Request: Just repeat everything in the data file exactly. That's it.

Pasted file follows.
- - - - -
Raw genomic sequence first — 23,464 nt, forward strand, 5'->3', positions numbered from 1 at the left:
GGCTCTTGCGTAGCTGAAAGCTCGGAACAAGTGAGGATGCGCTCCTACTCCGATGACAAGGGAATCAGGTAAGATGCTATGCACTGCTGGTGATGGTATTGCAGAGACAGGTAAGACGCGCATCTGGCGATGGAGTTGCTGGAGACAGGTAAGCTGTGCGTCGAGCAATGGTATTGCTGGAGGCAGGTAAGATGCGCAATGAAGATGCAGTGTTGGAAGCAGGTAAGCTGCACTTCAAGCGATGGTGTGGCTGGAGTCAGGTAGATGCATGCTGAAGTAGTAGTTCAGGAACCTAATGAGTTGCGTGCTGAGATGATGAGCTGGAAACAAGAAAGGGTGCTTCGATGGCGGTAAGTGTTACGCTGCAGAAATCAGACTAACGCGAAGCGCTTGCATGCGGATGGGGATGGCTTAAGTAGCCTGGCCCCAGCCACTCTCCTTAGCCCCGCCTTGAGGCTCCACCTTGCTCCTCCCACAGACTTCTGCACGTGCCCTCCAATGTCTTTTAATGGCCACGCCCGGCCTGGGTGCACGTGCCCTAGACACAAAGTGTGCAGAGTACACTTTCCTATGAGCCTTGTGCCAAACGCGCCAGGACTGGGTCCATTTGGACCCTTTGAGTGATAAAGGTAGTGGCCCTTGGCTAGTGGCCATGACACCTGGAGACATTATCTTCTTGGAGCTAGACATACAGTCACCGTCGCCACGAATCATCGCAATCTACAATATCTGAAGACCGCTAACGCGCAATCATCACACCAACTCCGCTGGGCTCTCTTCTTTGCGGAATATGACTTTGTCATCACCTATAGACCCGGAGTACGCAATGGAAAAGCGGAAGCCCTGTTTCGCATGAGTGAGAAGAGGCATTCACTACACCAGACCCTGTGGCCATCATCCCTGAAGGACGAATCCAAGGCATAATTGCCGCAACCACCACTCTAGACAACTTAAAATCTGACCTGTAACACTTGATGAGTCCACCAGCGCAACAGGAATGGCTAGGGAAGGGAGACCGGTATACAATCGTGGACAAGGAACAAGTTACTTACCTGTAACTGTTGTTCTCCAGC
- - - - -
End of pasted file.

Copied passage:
Raw genomic sequence first — 23,464 nt, forward strand, 5'->3', positions numbered from 1 at the left:
GGCTCTTGCGTAGCTGAAAGCTCGGAACAAGTGAGGATGCGCTCCTACTCCGATGACAAGGGAATCAGGTAAGATGCTATGCACTGCTGGTGATGGTATTGCAGAGACAGGTAAGACGCGCATCTGGCGATGGAGTTGCTGGAGACAGGTAAGCTGTGCGTCGAGCAATGGTATTGCTGGAGGCAGGTAAGATGCGCAATGAAGATGCAGTGTTGGAAGCAGGTAAGCTGCACTTCAAGCGATGGTGTGGCTGGAGTCAGGTAGATGCATGCTGAAGTAGTAGTTCAGGAACCTAATGAGTTGCGTGCTGAGATGATGAGCTGGAAACAAGAAAGGGTGCTTCGATGGCGGTAAGTGTTACGCTGCAGAAATCAGACTAACGCGAAGCGCTTGCATGCGGATGGGGATGGCTTAAGTAGCCTGGCCCCAGCCACTCTCCTTAGCCCCGCCTTGAGGCTCCACCTTGCTCCTCCCACAGACTTCTGCACGTGCCCTCCAATGTCTTTTAATGGCCACGCCCGGCCTGGGTGCACGTGCCCTAGACACAAAGTGTGCAGAGTACACTTTCCTATGAGCCTTGTGCCAAACGCGCCAGGACTGGGTCCATTTGGACCCTTTGAGTGATAAAGGTAGTGGCCCTTGGCTAGTGGCCATGACACCTGGAGACATTATCTTCTTGGAGCTAGACATACAGTCACCGTCGCCACGAATCATCGCAATCTACAATATCTGAAGACCGCTAACGCGCAATCATCACACCAACTCCGCTGGGCTCTCTTCTTTGCGGAATATGACTTTGTCATCACCTATAGACCCGGAGTACGCAATGGAAAAGCGGAAGCCCTGTTTCGCATGAGTGAGAAGAGGCATTCACTACACCAGACCCTGTGGCCATCATCCCTGAAGGACGAATCCAAGGCATAATTGCCGCAACCACCACTCTAGACAACTTAAAATCTGACCTGTAACACTTGATGAGTCCACCAGCGCAACAGGAATGGCTAGGGAAGGGAGACCGGTATACAATCGTGGACAAGGAACAAGTTACTTACCTGTAACTGTTGTTCTCCAGC